Ethiopian Honey Yirgacheffe

Ethiopian Honey Yirgacheffe

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COLOMBIAN RFA ORG. FINCA BUENA VISTA

Finca Buena Vista is owned by Eneil Bayona and is located in the village of Minca. Eneil loves to produce coffee; it’s been in his family as long as he can remember. It hasn’t always been easy though, as he’d gotten discouraged by low coffee prices. Since then, he’s worked hard to make sure his coffee is certified as Organic, which has gotten him a much higher premium that he uses to continually re-invest in production and improvement. Eneil is heavily involved in the region and works with neighboring producers to pilot new planting programs and test new varietals.

Tasting Notes: 
Good body with a pronounced toasted walnut and bakers chocolate undertone. A bit of acidity upfront at lighter roast makes it an interesting cup at almost any roast point. Lighter roast promote a bit of herbal spice between the citrus and chocolaty factor – on the sweeter side. Strong medium to dark roasts mute up almost all of the spice notes (the stronger chocolaty tones cover it up) and the cup becomes big bodied and bakers chocolaty.

Roasting Notes: 
An easy to roast coffee. Avoid light roasts if you do not like acidity. A full city roast really bring forth the bakers chocolate like undertones, a nice medium roast has the best balance but everyone here liked it best close to just touching 2nd crack going after the bigger body and chocolaty factor.

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COLOMBIAN PREMIUM HUILA ACEVEDO

This cup is sourced from family-owned farms located in the communities of San Isidro, La Palma ,Las Brisas, El Recreo, and El Silencio in the municipality of Acevedo within the department of Huila, Colombia. The producers collaborate with an export company called Banexport to gain access to technical support for best agricultural practices. Banexport has matched these regional producers (Eduar Perdomo, Robinson Huelgos, Ricardo Mendez, Gustavo Bustos, and Ledesnair Valencia) because of their shared commitment to exquisite coffee processing and loving care for their farms (San Isidro, El Recuerdo, Las Dalias, Villa Sofia and El Altico), which produce complementary profiles.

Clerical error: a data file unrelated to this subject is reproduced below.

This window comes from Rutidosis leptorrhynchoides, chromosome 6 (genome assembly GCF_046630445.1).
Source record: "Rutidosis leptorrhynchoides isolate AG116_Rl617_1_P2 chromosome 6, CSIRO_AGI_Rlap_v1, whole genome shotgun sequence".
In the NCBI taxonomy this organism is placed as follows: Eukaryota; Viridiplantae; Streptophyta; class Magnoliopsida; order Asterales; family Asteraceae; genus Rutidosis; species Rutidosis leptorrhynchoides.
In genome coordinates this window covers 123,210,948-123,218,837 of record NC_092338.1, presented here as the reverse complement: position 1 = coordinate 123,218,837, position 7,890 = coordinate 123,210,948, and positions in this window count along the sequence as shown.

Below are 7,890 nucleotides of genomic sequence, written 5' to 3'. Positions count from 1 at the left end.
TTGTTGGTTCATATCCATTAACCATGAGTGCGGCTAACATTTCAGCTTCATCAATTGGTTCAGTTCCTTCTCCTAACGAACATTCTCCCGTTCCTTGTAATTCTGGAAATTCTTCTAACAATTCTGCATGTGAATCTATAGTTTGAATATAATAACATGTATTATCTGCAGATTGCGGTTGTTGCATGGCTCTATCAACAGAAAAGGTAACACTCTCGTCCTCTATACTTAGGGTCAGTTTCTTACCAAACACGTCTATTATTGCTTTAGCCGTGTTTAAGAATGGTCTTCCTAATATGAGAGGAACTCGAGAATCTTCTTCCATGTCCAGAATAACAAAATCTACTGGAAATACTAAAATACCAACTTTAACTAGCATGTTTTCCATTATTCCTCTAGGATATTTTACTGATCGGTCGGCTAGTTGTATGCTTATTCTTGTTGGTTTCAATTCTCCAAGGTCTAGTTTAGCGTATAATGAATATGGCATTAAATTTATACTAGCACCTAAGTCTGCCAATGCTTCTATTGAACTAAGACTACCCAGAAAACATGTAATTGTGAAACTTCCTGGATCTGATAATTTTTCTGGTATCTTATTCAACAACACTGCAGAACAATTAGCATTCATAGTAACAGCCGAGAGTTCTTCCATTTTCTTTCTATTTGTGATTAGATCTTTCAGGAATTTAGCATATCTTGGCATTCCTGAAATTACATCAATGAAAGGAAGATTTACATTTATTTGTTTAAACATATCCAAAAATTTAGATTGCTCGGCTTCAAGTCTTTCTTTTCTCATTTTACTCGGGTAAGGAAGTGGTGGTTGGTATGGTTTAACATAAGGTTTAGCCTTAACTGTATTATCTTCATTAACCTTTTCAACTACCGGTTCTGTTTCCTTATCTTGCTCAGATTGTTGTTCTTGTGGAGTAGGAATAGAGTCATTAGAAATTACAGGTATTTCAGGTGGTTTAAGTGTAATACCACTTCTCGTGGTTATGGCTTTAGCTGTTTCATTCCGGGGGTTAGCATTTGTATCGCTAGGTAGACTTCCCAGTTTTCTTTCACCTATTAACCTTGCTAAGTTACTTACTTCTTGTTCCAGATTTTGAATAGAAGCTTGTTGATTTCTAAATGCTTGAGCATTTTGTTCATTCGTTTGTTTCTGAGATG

Tasting Notes: 
A very traditional Huila coffee jazzed up with a hint of acidity upfront. Fuller bodied and on the cleaner side, these beans have quite a toasted walnut base tone that turns pretty chocolaty into the darker roasts. The acidity can be a little strong at the light roast points bringing into play a citrus and floral front end that keeps it a bit on the sweeter side. Darker roasts will be very low acidity but incorporate a much edgier cup profile.

Roasting Notes: 
Easy to roast; a nice even washed processed bean. If you like a little acidity make sure to keep it on the lighter side, if not, make sure to get at least a strong medium roast on it. Works well at the darker spectrum but turns a bit edgy and semi-sweet.

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COLOMBIAN HIGH GROWN DIANA, OMAR & HARBY LOPEZ EL CORTIJO & VENECIA FARMS – CAFE SOCIAL

We found some great new friends in Colombia – the Lopez family. One of family; Omar, is here in our home town and runs a small craft roastery and coffee shop basically on the UW Madison Campus. There farms are in a lesser known more remote region we have never previously pulled coffee from – truly a fantastic cup profile, one can tell upon first sip that this is not your average run of the mill Colombian.

Their coffee is grown in the “Eje Cafetero,” the heart of the coffee regions of Colombia, in the core of the Andes Mountains. This region produces some awesome Arabica coffee. This exceptional, shade grown, single origin coffee is produced by the Lopez siblings on their two family farms: El Cortijo and Venecia.